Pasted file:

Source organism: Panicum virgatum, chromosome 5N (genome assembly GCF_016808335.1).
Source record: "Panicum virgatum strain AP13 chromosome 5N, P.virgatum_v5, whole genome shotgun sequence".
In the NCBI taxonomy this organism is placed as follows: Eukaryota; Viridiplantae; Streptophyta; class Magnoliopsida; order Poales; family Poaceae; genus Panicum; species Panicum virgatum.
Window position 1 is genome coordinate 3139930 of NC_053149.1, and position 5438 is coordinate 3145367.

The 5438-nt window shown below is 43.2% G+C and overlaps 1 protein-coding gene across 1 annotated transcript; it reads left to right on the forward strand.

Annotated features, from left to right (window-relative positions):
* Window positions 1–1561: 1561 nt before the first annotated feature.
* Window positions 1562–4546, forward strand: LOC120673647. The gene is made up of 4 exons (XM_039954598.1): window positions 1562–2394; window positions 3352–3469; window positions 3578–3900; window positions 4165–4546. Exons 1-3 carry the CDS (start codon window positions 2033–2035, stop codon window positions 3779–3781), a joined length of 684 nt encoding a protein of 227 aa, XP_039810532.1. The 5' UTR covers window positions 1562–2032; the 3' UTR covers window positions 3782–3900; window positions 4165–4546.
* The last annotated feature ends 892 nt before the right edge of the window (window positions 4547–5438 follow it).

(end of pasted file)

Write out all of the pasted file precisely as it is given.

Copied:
Source organism: Panicum virgatum, chromosome 5N (genome assembly GCF_016808335.1).
Source record: "Panicum virgatum strain AP13 chromosome 5N, P.virgatum_v5, whole genome shotgun sequence".
In the NCBI taxonomy this organism is placed as follows: Eukaryota; Viridiplantae; Streptophyta; class Magnoliopsida; order Poales; family Poaceae; genus Panicum; species Panicum virgatum.
Window position 1 is genome coordinate 3139930 of NC_053149.1, and position 5438 is coordinate 3145367.

The 5438-nt window shown below is 43.2% G+C and overlaps 1 protein-coding gene across 1 annotated transcript; it reads left to right on the forward strand.

Annotated features, from left to right (window-relative positions):
* Window positions 1–1561: 1561 nt before the first annotated feature.
* Window positions 1562–4546, forward strand: LOC120673647. The gene is made up of 4 exons (XM_039954598.1): window positions 1562–2394; window positions 3352–3469; window positions 3578–3900; window positions 4165–4546. Exons 1-3 carry the CDS (start codon window positions 2033–2035, stop codon window positions 3779–3781), a joined length of 684 nt encoding a protein of 227 aa, XP_039810532.1. The 5' UTR covers window positions 1562–2032; the 3' UTR covers window positions 3782–3900; window positions 4165–4546.
* The last annotated feature ends 892 nt before the right edge of the window (window positions 4547–5438 follow it).